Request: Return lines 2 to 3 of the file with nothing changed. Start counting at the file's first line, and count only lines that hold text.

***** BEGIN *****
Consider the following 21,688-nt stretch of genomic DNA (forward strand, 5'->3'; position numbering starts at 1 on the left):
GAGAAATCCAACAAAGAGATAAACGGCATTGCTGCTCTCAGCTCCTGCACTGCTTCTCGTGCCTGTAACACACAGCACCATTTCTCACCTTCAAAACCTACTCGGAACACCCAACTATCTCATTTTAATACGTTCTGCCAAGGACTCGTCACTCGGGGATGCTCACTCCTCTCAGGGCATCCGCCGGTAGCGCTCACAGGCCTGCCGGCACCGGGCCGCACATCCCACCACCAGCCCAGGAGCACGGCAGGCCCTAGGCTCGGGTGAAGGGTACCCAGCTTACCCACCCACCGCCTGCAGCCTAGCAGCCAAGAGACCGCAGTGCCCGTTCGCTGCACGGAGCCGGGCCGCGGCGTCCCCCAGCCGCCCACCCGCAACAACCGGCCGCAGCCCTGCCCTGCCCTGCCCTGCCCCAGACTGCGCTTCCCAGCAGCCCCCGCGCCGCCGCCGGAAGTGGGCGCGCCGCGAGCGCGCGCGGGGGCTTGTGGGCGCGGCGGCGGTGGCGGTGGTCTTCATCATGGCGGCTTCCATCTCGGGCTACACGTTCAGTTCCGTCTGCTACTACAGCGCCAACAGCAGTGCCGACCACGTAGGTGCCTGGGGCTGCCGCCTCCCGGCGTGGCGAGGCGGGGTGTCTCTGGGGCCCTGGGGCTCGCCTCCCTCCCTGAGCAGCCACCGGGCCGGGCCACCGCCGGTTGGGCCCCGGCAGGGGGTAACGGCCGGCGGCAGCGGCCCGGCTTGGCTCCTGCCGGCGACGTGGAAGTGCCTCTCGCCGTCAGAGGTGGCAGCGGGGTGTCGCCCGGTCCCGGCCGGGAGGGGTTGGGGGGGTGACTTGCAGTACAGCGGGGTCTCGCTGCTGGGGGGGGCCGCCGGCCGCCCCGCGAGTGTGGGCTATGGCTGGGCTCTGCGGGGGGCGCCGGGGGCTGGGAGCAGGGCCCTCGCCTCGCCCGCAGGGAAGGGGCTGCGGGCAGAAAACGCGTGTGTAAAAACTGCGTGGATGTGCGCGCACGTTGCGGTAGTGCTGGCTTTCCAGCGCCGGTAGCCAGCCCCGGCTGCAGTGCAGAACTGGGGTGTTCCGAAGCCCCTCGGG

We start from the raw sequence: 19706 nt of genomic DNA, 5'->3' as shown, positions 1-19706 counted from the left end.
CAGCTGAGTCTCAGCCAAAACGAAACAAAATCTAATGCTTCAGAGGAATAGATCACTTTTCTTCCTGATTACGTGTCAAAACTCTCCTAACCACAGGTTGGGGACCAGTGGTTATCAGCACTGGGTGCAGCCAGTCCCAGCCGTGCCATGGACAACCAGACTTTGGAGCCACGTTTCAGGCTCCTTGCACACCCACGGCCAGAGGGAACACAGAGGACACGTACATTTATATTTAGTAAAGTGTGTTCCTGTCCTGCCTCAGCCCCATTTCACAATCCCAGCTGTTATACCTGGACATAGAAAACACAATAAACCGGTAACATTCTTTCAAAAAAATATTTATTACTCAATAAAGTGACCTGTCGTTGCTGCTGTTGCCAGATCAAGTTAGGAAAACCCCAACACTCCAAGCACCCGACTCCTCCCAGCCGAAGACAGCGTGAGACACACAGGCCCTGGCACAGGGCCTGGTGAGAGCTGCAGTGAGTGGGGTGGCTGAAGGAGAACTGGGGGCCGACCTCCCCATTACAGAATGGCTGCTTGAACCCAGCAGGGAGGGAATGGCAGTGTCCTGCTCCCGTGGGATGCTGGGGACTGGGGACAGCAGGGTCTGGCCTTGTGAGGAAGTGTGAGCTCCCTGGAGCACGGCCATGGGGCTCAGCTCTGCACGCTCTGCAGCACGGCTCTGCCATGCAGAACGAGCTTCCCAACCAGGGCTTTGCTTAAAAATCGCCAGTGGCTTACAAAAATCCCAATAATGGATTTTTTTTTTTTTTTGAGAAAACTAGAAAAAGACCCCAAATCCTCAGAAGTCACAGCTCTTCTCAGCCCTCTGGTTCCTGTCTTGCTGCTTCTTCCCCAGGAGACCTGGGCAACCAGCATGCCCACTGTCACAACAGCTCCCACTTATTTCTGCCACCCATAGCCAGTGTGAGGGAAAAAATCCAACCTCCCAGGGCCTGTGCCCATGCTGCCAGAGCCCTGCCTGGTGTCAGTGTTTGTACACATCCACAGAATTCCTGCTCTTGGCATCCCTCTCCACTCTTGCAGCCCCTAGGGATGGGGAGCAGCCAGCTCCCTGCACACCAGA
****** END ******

GAGAAATCCAACAAAGAGATAAACGGCATTGCTGCTCTCAGCTCCTGCACTGCTTCTCGTGCCTGTAACACACAGCACCATTTCTCACCTTCAAAACCTACTCGGAACACCCAACTATCTCATTTTAATACGTTCTGCCAAGGACTCGTCACTCGGGGATGCTCACTCCTCTCAGGGCATCCGCCGGTAGCGCTCACAGGCCTGCCGGCACCGGGCCGCACATCCCACCACCAGCCCAGGAGCACGGCAGGCCCTAGGCTCGGGTGAAGGGTACCCAGCTTACCCACCCACCGCCTGCAGCCTAGCAGCCAAGAGACCGCAGTGCCCGTTCGCTGCACGGAGCCGGGCCGCGGCGTCCCCCAGCCGCCCACCCGCAACAACCGGCCGCAGCCCTGCCCTGCCCTGCCCTGCCCCAGACTGCGCTTCCCAGCAGCCCCCGCGCCGCCGCCGGAAGTGGGCGCGCCGCGAGCGCGCGCGGGGGCTTGTGGGCGCGGCGGCGGTGGCGGTGGTCTTCATCATGGCGGCTTCCATCTCGGGCTACACGTTCAGTTCCGTCTGCTACTACAGCGCCAACAGCAGTGCCGACCACGTAGGTGCCTGGGGCTGCCGCCTCCCGGCGTGGCGAGGCGGGGTGTCTCTGGGGCCCTGGGGCTCGCCTCCCTCCCTGAGCAGCCACCGGGCCGGGCCACCGCCGGTTGGGCCCCGGCAGGGGGTAACGGCCGGCGGCAGCGGCCCGGCTTGGCTCCTGCCGGCGACGTGGAAGTGCCTCTCGCCGTCAGAGGTGGCAGCGGGGTGTCGCCCGGTCCCGGCCGGGAGGGGTTGGGGGGGTGACTTGCAGTACAGCGGGGTCTCGCTGCTGGGGGGGGCCGCCGGCCGCCCCGCGAGTGTGGGCTATGGCTGGGCTCTGCGGGGGGCGCCGGGGGCTGGGAGCAGGGCCCTCGCCTCGCCCGCAGGGAAGGGGCTGCGGGCAGAAAACGCGTGTGTAAAAACTGCGTGGATGTGCGCGCACGTTGCGGTAGTGCTGGCTTTCCAGCGCCGGTAGCCAGCCCCGGCTGCAGTGCAGAACTGGGGTGTTCCGAAGCCCCTCGGG

We start from the raw sequence: 19706 nt of genomic DNA, 5'->3' as shown, positions 1-19706 counted from the left end.